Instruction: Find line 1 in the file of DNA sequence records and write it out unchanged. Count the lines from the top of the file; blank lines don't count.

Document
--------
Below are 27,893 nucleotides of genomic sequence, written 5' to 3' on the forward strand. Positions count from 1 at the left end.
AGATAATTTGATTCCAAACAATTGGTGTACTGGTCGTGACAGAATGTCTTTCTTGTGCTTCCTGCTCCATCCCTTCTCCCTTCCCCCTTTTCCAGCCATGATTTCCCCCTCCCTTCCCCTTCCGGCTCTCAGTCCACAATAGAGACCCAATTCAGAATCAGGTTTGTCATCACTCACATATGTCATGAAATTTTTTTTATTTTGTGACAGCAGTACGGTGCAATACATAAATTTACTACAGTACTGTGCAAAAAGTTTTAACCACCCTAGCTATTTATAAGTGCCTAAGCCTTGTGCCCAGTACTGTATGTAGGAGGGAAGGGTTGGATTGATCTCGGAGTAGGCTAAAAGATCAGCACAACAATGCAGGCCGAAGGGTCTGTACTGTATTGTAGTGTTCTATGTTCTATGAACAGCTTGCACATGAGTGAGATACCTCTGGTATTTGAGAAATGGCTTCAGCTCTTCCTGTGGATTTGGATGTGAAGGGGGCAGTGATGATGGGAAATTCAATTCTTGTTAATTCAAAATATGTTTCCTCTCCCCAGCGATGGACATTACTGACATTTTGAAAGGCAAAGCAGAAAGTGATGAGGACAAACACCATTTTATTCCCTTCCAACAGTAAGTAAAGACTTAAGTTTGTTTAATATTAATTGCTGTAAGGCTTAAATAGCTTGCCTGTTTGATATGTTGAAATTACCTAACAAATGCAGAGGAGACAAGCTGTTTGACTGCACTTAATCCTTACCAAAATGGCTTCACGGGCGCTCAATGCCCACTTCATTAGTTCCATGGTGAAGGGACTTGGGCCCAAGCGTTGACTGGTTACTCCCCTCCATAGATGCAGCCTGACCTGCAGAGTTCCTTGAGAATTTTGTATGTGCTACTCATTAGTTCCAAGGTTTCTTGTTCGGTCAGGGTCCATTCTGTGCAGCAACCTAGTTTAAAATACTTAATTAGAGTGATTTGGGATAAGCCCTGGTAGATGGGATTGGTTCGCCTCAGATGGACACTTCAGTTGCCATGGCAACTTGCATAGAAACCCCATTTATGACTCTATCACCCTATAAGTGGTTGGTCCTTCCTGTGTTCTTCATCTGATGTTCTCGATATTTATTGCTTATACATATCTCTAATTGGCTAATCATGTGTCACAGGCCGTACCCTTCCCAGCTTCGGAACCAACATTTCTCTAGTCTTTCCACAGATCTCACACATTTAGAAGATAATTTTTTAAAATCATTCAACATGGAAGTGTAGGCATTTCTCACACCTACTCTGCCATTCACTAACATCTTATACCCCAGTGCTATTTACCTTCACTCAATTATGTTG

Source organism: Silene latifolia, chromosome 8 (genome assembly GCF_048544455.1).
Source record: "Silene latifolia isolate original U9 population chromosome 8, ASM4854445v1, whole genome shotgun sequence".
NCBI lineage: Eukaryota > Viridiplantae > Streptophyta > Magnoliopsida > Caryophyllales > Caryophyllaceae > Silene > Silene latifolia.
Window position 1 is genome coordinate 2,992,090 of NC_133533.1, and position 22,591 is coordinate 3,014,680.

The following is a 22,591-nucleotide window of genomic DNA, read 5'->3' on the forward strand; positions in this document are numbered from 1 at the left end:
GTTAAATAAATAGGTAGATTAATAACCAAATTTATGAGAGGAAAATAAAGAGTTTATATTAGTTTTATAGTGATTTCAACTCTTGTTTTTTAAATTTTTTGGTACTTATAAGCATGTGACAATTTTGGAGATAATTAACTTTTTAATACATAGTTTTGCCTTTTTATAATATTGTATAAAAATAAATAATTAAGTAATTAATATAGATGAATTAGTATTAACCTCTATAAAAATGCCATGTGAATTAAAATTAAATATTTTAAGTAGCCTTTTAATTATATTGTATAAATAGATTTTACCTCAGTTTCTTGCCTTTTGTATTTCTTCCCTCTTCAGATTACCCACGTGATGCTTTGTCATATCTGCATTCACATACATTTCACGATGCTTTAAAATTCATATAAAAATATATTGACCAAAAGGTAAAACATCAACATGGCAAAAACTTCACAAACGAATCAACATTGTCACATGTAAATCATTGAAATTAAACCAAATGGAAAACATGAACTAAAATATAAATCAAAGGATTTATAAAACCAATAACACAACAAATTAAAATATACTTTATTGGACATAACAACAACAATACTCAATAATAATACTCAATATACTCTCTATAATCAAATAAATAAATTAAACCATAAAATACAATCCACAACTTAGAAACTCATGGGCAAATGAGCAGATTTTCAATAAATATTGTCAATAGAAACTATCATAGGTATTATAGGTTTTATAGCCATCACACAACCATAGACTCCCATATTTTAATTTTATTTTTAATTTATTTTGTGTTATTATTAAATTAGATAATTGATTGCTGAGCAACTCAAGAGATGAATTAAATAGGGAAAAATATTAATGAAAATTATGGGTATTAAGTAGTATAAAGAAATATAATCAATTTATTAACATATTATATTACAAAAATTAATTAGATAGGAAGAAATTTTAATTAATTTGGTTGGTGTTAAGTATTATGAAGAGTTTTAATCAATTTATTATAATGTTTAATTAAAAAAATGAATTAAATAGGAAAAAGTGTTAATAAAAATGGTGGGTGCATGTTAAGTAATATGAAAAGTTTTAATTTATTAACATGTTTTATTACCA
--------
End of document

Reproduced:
Below are 27,893 nucleotides of genomic sequence, written 5' to 3' on the forward strand. Positions count from 1 at the left end.